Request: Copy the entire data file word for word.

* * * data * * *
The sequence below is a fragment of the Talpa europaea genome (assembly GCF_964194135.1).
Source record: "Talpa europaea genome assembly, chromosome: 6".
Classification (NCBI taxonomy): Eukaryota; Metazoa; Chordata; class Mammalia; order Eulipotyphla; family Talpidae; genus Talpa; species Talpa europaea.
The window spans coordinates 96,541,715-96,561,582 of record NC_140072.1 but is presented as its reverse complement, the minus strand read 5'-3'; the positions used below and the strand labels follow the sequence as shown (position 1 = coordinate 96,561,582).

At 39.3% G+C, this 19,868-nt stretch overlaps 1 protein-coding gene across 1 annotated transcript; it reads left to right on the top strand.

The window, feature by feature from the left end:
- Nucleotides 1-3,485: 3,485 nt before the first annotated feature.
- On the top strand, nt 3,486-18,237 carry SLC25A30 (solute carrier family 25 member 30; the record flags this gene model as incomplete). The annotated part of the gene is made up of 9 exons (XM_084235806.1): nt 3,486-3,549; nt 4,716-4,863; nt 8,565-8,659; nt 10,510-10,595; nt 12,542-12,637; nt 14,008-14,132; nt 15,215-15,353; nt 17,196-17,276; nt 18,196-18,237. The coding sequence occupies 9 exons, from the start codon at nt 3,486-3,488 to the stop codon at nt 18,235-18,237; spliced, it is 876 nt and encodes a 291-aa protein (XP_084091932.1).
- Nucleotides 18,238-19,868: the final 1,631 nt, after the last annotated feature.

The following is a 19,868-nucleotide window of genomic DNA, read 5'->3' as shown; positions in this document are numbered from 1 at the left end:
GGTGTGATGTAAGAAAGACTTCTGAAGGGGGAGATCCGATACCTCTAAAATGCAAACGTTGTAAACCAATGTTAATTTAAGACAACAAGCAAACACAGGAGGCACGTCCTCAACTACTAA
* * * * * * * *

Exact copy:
The sequence below is a fragment of the Talpa europaea genome (assembly GCF_964194135.1).
Source record: "Talpa europaea genome assembly, chromosome: 6".
Classification (NCBI taxonomy): Eukaryota; Metazoa; Chordata; class Mammalia; order Eulipotyphla; family Talpidae; genus Talpa; species Talpa europaea.
The window spans coordinates 96,541,715-96,561,582 of record NC_140072.1 but is presented as its reverse complement, the minus strand read 5'-3'; the positions used below and the strand labels follow the sequence as shown (position 1 = coordinate 96,561,582).

At 39.3% G+C, this 19,868-nt stretch overlaps 1 protein-coding gene across 1 annotated transcript; it reads left to right on the top strand.

The window, feature by feature from the left end:
- Nucleotides 1-3,485: 3,485 nt before the first annotated feature.
- On the top strand, nt 3,486-18,237 carry SLC25A30 (solute carrier family 25 member 30; the record flags this gene model as incomplete). The annotated part of the gene is made up of 9 exons (XM_084235806.1): nt 3,486-3,549; nt 4,716-4,863; nt 8,565-8,659; nt 10,510-10,595; nt 12,542-12,637; nt 14,008-14,132; nt 15,215-15,353; nt 17,196-17,276; nt 18,196-18,237. The coding sequence occupies 9 exons, from the start codon at nt 3,486-3,488 to the stop codon at nt 18,235-18,237; spliced, it is 876 nt and encodes a 291-aa protein (XP_084091932.1).
- Nucleotides 18,238-19,868: the final 1,631 nt, after the last annotated feature.

The following is a 19,868-nucleotide window of genomic DNA, read 5'->3' as shown; positions in this document are numbered from 1 at the left end:
GGTGTGATGTAAGAAAGACTTCTGAAGGGGGAGATCCGATACCTCTAAAATGCAAACGTTGTAAACCAATGTTAATTTAAGACAACAAGCAAACACAGGAGGCACGTCCTCAACTACTAA